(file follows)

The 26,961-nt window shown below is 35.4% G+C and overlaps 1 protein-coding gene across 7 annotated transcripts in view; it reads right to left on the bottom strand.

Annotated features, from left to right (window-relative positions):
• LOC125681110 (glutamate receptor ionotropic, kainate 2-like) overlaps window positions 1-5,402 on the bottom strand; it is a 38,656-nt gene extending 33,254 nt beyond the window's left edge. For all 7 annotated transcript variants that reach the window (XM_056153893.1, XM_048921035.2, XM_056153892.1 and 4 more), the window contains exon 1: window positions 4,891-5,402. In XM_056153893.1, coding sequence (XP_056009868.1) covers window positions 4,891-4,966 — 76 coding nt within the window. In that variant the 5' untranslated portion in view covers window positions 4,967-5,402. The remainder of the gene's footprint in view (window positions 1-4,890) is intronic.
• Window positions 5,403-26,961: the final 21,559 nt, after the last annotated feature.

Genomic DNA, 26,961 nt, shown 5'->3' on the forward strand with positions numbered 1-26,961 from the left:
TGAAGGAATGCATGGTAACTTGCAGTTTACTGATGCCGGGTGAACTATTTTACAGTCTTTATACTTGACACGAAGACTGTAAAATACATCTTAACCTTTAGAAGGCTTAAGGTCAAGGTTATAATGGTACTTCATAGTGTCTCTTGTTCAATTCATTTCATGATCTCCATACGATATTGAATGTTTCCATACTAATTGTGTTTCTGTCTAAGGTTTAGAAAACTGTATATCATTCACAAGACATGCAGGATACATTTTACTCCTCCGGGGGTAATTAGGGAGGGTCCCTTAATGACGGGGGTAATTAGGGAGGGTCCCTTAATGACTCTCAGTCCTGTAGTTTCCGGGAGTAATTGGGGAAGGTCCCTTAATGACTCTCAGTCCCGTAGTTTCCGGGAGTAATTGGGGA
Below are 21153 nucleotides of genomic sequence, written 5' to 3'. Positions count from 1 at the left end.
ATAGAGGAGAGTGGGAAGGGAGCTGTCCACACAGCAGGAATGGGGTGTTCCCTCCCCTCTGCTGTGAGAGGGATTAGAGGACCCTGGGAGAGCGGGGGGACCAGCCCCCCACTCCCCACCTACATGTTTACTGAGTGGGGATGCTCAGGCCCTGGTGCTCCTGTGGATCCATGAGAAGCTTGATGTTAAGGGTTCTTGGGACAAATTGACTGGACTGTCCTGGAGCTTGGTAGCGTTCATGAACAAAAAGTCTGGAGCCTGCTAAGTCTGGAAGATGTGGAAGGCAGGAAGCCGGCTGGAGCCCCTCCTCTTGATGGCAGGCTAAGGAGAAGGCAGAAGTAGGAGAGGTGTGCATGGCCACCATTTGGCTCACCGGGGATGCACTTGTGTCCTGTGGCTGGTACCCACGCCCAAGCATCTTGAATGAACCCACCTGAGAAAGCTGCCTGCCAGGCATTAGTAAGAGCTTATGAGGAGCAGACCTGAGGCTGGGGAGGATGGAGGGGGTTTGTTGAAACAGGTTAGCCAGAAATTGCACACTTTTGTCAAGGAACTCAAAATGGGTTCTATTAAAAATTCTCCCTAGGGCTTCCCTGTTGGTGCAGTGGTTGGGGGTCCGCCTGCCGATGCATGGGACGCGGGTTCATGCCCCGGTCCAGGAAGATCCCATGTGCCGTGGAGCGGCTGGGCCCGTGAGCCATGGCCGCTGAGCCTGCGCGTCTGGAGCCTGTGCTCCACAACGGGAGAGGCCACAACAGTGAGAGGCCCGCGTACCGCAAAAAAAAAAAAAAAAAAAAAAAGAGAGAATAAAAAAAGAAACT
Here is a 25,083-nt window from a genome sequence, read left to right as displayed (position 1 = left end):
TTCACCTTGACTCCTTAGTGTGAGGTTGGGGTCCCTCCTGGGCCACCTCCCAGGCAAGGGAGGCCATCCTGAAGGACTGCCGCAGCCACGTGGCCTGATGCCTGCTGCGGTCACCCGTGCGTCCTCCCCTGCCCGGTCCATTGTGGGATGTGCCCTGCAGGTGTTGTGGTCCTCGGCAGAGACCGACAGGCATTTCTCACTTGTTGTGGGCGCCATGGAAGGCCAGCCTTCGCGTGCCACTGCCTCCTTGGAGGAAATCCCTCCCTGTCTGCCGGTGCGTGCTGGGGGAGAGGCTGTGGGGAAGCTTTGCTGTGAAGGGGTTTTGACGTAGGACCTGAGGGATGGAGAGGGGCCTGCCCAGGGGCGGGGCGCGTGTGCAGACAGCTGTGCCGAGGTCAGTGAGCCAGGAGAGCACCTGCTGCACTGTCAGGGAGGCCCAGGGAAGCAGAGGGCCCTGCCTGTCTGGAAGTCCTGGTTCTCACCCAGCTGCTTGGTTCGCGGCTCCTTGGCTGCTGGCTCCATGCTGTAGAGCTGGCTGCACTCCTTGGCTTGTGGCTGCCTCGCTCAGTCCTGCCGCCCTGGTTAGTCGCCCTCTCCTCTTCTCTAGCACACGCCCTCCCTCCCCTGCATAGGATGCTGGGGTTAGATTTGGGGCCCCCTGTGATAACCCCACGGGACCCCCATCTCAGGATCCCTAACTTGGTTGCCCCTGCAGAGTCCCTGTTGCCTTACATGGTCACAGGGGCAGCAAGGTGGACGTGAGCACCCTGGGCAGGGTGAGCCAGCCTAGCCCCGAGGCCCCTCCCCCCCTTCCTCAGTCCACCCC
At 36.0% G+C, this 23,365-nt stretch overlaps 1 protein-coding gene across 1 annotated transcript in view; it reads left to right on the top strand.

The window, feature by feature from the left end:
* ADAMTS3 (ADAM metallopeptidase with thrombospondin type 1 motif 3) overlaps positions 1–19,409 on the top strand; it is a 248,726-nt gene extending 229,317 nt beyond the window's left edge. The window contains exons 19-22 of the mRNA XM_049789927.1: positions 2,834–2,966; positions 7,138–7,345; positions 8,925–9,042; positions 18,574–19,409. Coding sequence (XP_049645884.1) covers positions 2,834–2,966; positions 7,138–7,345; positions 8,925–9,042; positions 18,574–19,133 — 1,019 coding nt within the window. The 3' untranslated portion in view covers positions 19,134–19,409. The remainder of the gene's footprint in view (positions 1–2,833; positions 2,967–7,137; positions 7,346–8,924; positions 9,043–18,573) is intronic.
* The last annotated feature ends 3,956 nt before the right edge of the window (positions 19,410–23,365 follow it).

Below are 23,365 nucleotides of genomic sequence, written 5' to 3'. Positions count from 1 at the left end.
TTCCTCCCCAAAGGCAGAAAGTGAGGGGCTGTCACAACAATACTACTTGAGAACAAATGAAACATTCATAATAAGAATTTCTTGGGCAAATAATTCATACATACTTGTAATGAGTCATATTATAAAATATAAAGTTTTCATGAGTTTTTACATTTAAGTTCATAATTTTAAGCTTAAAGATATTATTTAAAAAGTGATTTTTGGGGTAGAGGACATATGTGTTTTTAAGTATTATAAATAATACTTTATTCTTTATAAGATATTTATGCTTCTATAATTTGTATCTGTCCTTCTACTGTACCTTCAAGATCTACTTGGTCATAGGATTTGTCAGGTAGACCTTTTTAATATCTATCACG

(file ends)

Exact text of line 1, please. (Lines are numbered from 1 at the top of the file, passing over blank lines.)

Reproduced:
The 26,961-nt window shown below is 35.4% G+C and overlaps 1 protein-coding gene across 7 annotated transcripts in view; it reads right to left on the bottom strand.